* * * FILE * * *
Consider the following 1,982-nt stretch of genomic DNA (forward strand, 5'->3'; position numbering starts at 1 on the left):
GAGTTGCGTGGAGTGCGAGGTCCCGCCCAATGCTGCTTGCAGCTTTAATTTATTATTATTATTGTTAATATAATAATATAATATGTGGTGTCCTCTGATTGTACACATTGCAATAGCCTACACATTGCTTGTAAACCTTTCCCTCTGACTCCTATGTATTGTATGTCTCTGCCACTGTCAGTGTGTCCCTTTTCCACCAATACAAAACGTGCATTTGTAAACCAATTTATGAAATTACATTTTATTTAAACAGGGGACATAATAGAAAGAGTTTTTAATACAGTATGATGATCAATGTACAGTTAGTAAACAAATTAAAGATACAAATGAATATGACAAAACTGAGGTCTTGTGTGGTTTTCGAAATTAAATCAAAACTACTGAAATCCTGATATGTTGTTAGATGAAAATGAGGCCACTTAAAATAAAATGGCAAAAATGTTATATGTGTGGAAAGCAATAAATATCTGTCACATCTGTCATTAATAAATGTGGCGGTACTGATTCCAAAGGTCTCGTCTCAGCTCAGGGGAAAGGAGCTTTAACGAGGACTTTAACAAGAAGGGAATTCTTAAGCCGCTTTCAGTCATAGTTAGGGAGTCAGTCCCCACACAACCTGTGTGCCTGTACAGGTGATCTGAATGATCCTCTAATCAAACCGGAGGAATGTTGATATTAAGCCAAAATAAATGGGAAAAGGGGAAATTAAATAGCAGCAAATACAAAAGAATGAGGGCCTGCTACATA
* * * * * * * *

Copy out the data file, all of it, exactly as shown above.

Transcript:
Consider the following 1,982-nt stretch of genomic DNA (forward strand, 5'->3'; position numbering starts at 1 on the left):
GAGTTGCGTGGAGTGCGAGGTCCCGCCCAATGCTGCTTGCAGCTTTAATTTATTATTATTATTGTTAATATAATAATATAATATGTGGTGTCCTCTGATTGTACACATTGCAATAGCCTACACATTGCTTGTAAACCTTTCCCTCTGACTCCTATGTATTGTATGTCTCTGCCACTGTCAGTGTGTCCCTTTTCCACCAATACAAAACGTGCATTTGTAAACCAATTTATGAAATTACATTTTATTTAAACAGGGGACATAATAGAAAGAGTTTTTAATACAGTATGATGATCAATGTACAGTTAGTAAACAAATTAAAGATACAAATGAATATGACAAAACTGAGGTCTTGTGTGGTTTTCGAAATTAAATCAAAACTACTGAAATCCTGATATGTTGTTAGATGAAAATGAGGCCACTTAAAATAAAATGGCAAAAATGTTATATGTGTGGAAAGCAATAAATATCTGTCACATCTGTCATTAATAAATGTGGCGGTACTGATTCCAAAGGTCTCGTCTCAGCTCAGGGGAAAGGAGCTTTAACGAGGACTTTAACAAGAAGGGAATTCTTAAGCCGCTTTCAGTCATAGTTAGGGAGTCAGTCCCCACACAACCTGTGTGCCTGTACAGGTGATCTGAATGATCCTCTAATCAAACCGGAGGAATGTTGATATTAAGCCAAAATAAATGGGAAAAGGGGAAATTAAATAGCAGCAAATACAAAAGAATGAGGGCCTGCTACATA